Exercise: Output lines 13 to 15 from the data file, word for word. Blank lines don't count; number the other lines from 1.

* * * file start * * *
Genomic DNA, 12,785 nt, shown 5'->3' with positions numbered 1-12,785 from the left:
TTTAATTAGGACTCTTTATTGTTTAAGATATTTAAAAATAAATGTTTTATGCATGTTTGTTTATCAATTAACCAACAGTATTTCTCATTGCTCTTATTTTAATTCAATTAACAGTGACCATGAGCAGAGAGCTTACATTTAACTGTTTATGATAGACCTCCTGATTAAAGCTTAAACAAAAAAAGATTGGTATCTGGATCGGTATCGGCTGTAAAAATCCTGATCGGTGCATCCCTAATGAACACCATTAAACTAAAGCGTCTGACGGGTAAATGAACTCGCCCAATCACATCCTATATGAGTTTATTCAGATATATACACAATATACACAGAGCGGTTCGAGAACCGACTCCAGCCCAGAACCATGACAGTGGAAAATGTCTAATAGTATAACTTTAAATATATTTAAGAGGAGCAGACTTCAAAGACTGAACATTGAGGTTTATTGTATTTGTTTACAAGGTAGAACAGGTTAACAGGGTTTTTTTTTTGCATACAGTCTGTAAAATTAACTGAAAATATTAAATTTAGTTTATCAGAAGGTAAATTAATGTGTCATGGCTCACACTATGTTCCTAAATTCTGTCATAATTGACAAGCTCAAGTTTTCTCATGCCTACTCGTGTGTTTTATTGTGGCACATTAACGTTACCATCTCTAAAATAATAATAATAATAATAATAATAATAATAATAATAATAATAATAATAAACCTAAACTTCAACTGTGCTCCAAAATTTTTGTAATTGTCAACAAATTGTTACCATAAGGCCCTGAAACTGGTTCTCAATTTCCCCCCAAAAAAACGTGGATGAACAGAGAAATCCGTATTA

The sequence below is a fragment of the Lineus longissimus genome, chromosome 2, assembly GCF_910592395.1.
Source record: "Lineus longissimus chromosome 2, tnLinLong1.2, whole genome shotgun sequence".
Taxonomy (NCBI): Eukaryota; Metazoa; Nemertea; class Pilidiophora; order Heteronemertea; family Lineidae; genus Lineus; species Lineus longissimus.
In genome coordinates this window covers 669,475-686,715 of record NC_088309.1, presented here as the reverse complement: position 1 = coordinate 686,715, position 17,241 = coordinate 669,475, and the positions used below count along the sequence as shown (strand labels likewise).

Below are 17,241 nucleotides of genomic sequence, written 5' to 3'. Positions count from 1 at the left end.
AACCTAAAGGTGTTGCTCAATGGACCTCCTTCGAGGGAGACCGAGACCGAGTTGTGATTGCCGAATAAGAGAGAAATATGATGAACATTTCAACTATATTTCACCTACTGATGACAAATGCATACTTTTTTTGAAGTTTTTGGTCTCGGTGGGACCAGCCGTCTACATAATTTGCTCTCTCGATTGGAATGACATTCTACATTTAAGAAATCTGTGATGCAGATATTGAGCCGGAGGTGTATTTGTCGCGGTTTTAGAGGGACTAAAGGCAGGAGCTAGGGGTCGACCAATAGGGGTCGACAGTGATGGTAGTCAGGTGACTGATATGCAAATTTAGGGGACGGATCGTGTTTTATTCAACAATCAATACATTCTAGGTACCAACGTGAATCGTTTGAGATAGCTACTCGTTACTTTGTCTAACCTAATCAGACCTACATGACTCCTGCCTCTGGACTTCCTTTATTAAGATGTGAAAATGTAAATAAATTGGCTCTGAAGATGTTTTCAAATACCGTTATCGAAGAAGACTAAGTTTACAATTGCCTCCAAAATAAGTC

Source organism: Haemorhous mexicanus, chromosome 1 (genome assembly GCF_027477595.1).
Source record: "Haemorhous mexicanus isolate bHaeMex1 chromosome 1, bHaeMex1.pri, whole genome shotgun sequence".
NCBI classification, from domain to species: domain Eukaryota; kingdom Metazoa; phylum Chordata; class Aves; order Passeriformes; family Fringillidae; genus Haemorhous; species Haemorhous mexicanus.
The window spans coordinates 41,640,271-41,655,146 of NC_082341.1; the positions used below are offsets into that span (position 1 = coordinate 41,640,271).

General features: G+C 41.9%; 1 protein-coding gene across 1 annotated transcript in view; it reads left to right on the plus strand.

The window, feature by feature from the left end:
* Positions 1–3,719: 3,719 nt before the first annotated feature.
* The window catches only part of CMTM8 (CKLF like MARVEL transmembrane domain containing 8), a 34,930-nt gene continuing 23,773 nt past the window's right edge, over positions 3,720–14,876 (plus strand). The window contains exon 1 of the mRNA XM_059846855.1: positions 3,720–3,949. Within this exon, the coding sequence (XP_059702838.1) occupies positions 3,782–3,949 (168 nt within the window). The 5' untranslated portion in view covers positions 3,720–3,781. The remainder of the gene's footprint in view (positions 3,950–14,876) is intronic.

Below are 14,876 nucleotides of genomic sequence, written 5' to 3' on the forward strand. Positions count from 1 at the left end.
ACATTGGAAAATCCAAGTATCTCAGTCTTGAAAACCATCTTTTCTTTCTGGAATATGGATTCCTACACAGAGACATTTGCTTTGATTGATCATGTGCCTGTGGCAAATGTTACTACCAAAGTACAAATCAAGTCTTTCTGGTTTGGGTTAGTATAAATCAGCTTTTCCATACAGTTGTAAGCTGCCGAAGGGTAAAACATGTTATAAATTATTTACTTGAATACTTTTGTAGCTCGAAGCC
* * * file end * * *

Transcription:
General features: G+C 41.9%; 1 protein-coding gene across 1 annotated transcript in view; it reads left to right on the plus strand.

The window, feature by feature from the left end:
* Positions 1–3,719: 3,719 nt before the first annotated feature.